Tuesday, August 3, 2010
Happy Birthday: Louis Armstrong!
Louis Armstrong, greatest trumpet playing of his early years can be heard on his Hot Five and Hot Seven records, as well as the Red Onion Jazz Babies. Armstrong's improvisations were daring and sophisticated for the time, while often subtle and melodic.
He re-composed pop-tunes of the day, making them more interesting. Armstrong playing technique, extended the range, tone and capabilities of the trumpet. Armstrong almost single-handily created the role of the jazz soloist.
As his popularity grew, his singing also became very important. Armstrong was not the first to record scat singing, but he helped popularize it. He had a hit with his playing/singing on "Heebie Jeebies" when, the sheet music fell to the floor and he started making the song up as he went.
During his long career he played and sang with some of the most important instrumentalists and vocalists of the time; Jimmie Rodgers, Bing Crosby, who admired and copied Armstrong style, in the song, "Just One More Chance" (1931). Duke Ellington, Fletcher Henderson, Bessie Smith and most notably with Ella Fitzgerald, whom he recorded three albums with.
Basin Street Blues" is a song often performed by Dixieland jazz bands, written by Spencer Williams. The song was published in 1926 and made famous in a recording by Louis Armstrong in 1928. The famous verse with the lyric "Won't you come along with me/To the Mississippi..." was later added by Glenn Miller and Jack Teagarden.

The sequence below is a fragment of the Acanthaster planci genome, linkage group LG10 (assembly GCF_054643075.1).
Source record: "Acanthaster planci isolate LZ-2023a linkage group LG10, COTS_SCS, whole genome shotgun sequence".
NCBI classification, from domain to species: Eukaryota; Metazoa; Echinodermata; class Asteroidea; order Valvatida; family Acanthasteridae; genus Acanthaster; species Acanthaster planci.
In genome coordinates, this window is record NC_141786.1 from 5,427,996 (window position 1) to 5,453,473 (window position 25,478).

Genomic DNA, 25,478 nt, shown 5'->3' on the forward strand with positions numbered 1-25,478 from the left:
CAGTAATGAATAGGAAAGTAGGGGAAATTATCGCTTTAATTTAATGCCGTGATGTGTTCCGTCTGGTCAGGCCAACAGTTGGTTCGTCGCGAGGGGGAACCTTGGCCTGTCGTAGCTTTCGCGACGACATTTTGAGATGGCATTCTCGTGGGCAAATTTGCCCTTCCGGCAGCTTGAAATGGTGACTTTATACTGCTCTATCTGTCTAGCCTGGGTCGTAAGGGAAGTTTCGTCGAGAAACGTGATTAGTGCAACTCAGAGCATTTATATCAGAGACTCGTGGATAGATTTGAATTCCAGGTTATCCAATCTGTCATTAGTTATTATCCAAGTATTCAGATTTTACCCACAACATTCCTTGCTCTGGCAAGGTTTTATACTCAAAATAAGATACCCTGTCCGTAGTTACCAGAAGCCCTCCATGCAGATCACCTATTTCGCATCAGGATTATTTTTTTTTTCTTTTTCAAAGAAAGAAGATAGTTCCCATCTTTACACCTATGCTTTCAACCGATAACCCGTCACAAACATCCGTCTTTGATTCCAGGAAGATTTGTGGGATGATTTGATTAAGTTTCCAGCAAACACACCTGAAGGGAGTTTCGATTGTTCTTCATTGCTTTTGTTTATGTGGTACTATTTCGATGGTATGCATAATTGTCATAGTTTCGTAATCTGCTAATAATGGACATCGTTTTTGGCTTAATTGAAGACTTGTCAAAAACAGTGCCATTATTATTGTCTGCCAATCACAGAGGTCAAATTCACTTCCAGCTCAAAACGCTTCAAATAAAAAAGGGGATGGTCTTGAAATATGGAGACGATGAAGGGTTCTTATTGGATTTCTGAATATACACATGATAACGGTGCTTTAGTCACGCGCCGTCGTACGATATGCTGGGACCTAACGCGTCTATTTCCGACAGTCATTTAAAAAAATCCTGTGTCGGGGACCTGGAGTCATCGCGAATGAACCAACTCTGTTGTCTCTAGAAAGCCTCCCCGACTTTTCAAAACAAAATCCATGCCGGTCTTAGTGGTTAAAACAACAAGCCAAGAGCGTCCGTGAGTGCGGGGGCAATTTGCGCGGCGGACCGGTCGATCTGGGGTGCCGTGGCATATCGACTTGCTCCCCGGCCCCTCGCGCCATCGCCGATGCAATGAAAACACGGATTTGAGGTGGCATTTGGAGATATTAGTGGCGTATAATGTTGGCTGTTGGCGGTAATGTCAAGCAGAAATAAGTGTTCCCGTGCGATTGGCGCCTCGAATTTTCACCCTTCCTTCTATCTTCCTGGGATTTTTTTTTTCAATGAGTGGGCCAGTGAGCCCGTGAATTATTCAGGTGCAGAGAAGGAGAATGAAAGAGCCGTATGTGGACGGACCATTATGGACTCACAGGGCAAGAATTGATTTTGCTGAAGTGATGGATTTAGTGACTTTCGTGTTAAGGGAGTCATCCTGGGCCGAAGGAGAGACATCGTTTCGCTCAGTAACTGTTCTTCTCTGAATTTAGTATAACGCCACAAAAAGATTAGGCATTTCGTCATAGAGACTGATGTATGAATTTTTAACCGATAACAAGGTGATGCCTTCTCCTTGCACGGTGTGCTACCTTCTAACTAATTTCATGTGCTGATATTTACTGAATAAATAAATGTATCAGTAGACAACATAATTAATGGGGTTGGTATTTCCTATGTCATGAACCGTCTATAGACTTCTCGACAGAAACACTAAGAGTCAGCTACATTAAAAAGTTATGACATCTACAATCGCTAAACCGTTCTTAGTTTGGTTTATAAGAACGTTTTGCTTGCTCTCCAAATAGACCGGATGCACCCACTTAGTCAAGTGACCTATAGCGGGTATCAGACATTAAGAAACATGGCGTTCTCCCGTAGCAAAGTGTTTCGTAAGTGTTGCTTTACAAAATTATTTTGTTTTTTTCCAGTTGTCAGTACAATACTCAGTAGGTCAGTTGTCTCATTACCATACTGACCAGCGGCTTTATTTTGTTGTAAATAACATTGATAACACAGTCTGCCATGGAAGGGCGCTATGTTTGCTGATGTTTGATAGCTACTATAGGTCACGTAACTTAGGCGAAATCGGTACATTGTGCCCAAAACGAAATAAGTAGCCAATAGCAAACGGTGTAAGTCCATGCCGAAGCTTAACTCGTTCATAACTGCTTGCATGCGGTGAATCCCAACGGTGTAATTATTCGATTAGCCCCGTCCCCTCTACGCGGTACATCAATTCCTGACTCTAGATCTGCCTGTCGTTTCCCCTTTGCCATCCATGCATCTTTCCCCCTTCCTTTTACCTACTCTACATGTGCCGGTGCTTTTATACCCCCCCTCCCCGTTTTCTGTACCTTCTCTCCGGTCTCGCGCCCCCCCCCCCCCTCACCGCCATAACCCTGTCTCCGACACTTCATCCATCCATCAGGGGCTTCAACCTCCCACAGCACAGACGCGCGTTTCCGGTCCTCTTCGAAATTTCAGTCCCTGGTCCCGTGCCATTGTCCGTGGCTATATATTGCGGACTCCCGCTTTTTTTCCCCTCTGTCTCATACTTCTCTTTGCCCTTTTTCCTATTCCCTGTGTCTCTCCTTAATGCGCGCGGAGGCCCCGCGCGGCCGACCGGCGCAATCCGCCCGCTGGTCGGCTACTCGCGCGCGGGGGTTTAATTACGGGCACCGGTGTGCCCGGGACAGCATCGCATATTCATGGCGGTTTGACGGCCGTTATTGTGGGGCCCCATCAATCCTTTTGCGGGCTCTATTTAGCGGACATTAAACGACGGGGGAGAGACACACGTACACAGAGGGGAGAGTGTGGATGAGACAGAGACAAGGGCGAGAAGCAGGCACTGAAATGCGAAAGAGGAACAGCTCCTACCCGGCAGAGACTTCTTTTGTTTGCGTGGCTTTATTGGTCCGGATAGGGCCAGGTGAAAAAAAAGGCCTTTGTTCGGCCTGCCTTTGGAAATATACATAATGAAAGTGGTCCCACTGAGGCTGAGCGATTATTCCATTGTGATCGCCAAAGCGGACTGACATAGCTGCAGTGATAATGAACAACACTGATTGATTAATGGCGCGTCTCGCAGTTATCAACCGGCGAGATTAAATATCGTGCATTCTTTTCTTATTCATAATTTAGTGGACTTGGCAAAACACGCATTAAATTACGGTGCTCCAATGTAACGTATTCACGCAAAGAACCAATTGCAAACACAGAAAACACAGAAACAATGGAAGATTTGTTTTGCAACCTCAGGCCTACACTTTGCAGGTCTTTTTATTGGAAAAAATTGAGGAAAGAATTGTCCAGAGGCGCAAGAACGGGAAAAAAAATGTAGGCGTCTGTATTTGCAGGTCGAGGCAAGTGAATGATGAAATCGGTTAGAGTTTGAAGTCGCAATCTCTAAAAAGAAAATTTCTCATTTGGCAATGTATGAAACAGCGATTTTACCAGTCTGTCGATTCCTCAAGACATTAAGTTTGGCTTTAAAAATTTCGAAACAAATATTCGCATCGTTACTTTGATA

Some of Armstrongs other best known songs are: "Stardust", "What a Wonderful World", "When The Saints Go Marching In", "Dream a Little Dream of Me", "Ain't Misbehavin'", "You Rascal You,"and "Stompin' at the Savoy." "We Have All the Time in the World" was featured on the soundtrack of the James Bond film On Her Majesty's Secret Service.
In 1964, Armstrong knocked the Beatles off the top of the Billboard Hot 100 chart with "Hello, Dolly!", which gave the 63-year-old performer a U.S. record as the oldest artist to have a number one song. His 1964 song, "Bout Time" was later featured in the film "Bewitched" (2005).
Armstrong performed in Italy at the 1968 Sanremo Music Festival where he sang "Mi Va di Cantare" alongside his friend, the Eritrean-born Italian singer Lara Saint Paul.
In 1968, Armstrong performed in one last popular song "What a Wonderful World".